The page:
MDMA use has grown over the past decades, as it has become a standard party drug. Although many people experience with MDMA, believing it to be relatively safe and harmless, MDMA abuse can lead to addiction, psychosis, withdrawal, and many other long-term effects.
MDMA, or 3,4-methylenedioxy-methamphetamine, is a psychoactive drug with properties that mimic both hallucinogens and stimulants. Often referred to on the street as “Molly,” MDMA is the staple of the drug ecstasy. Originally used to help improve therapy sessions and treat depression, it today is known as a party drug common at raves, dances, and music festivals.
MDMA facilitates the release of dopamine, norepinephrine, and serotonin. Dopamine is the neurotransmitter responsible for pleasure and our reward pathways. Serotonin is responsible for positive mood. Although similar, we can understand dopamine as the neurotransmitter released during activities like sex, eating, and other exciting and pleasurable things. Serotonin is released more regularly, responsible for the general mood we feel. Norepinephrine, on the other hand, is a form of adrenaline and stimulates the central nervous system.
MDMA’s effects include both hallucinogenic and stimulating ones. Effects generally begin arising within 45 minutes after consumption, and may last for about six hours. Effects of MDMA use include:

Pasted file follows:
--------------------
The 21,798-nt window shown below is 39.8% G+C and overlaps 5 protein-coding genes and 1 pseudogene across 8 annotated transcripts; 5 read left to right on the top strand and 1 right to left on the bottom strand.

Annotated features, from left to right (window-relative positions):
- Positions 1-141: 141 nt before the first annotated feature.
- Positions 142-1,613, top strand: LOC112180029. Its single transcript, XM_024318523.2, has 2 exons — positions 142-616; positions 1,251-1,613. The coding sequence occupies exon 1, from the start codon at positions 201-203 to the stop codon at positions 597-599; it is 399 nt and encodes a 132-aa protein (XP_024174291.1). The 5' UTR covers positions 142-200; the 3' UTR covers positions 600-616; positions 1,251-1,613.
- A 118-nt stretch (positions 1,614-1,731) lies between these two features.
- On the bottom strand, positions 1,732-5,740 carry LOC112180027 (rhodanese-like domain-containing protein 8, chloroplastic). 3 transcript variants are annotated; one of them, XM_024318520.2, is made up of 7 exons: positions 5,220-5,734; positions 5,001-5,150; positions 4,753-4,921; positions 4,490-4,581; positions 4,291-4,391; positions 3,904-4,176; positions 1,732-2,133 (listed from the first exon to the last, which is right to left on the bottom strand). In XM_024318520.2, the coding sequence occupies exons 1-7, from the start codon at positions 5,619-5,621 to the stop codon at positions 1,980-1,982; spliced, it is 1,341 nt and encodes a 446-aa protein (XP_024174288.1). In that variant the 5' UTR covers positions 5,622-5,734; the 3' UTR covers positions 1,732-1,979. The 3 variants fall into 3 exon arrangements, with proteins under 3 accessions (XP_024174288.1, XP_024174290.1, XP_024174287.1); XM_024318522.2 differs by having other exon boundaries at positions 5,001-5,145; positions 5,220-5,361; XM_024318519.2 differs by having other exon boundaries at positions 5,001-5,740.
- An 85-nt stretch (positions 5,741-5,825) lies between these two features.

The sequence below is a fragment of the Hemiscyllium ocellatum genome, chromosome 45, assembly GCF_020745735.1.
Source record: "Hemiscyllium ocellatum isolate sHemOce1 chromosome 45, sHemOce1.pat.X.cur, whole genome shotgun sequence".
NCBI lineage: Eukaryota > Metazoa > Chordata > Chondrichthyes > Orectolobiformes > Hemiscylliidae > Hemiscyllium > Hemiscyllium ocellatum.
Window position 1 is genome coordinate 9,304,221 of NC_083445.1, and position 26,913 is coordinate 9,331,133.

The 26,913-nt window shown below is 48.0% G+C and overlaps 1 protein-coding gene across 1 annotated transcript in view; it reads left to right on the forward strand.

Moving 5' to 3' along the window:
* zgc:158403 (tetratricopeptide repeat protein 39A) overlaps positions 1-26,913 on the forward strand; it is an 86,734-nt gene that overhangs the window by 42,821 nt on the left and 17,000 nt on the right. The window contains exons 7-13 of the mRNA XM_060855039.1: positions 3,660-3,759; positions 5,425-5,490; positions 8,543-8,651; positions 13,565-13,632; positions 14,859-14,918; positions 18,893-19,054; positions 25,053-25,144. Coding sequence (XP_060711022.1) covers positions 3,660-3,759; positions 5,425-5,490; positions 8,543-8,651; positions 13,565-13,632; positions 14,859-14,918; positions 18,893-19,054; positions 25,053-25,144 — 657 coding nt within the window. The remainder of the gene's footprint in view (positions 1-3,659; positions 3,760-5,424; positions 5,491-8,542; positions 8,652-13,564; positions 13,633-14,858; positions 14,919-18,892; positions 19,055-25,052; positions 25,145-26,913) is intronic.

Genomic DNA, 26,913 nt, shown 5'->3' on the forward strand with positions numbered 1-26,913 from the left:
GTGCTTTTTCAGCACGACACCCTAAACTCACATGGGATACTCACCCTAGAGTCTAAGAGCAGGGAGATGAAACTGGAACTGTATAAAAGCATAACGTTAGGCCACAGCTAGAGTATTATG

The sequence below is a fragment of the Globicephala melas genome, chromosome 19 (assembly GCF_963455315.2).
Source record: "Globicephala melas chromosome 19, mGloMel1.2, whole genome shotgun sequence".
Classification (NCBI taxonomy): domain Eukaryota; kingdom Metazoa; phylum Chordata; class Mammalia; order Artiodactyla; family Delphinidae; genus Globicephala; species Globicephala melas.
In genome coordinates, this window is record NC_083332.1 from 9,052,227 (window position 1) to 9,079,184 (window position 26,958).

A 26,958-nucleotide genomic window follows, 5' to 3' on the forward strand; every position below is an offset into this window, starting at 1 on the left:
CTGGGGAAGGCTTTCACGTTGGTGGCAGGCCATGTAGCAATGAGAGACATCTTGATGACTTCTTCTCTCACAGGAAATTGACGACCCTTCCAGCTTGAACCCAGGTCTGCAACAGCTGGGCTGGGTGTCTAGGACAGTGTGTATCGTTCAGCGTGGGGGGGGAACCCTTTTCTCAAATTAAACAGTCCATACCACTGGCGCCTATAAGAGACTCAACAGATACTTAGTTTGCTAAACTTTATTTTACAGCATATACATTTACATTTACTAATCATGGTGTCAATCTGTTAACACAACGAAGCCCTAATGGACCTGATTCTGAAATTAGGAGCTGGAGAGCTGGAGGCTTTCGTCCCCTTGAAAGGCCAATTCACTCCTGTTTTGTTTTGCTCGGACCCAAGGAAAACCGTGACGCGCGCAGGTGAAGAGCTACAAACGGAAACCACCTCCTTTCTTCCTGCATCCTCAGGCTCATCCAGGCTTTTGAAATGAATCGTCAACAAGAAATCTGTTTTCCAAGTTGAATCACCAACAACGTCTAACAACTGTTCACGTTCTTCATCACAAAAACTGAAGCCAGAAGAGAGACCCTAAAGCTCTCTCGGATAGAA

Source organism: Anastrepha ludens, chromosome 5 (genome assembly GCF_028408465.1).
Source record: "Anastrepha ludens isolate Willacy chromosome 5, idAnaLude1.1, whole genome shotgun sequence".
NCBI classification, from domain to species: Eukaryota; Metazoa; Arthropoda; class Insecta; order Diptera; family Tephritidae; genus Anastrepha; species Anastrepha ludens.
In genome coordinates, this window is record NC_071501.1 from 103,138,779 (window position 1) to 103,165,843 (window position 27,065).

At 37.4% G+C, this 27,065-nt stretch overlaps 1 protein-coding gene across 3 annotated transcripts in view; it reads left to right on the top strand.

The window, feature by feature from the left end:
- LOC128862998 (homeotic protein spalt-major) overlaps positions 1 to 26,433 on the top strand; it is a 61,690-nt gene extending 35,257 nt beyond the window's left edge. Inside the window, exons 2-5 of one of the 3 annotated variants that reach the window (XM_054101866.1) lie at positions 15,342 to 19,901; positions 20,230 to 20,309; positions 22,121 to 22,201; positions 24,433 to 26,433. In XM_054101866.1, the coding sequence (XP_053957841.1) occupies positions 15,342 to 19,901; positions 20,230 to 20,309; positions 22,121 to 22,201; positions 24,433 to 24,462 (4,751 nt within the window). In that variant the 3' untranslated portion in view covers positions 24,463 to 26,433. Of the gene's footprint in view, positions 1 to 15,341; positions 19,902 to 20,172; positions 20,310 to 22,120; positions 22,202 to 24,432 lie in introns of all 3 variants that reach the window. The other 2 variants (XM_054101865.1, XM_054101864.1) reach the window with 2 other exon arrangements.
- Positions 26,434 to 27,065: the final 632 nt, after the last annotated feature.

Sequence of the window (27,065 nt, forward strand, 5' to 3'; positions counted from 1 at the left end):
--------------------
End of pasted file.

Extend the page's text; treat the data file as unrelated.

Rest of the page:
Contrary to the belief of many users, MDMA can be quite dangerous. Although a true overdose with MDMA alone is rare, the overdose risk is significantly higher when it is combined with other drugs such as alcohol, opioids, or benzodiazepines. Furthermore, many people end up in the emergency room due to overheating or dehydration. Rates of ER visits from MDMA have been on the rise in past decades, as have overdose rates.
There are also many side effects of MDMA abuse which may last for weeks or months after quitting molly. These include:
In addition, MDMA is often “cut” with other drugs. This means that people dilute the MDMA with drugs in order to have more of the MDMA mixture. It may be cut with a number of drugs, and the user often does not know what else is in the molly or ecstasy they are using. Common substances used to cut MDMA include methamphetamine, caffeine, synthetic stimulants, and Adderall.
MDMA withdrawal can be quite unpleasant. The “crash” that is experienced in the hours after the effects wear off can cause a number of uncomfortable experiences, including psychosis. Although people have different experiences based on their personal use, common symptoms of MDMA withdrawal are:
During MDMA withdrawal, many individuals experience strong cravings for more stimulants. As the body begins to rid itself of the chemicals, the user’s physical dependence tries to convince them to take more of the drug in order to help mitigate the discomfort and symptoms of withdrawal.
Like many other drugs, it can be extremely helpful to reach out for help when going through withdrawal. With MDMA the withdrawal process can last a week or two, and be severely unpleasant. At a detox facility, trained professionals can help you to come off the drugs with minimal discomfort and the best shot at building a sustainable recovery.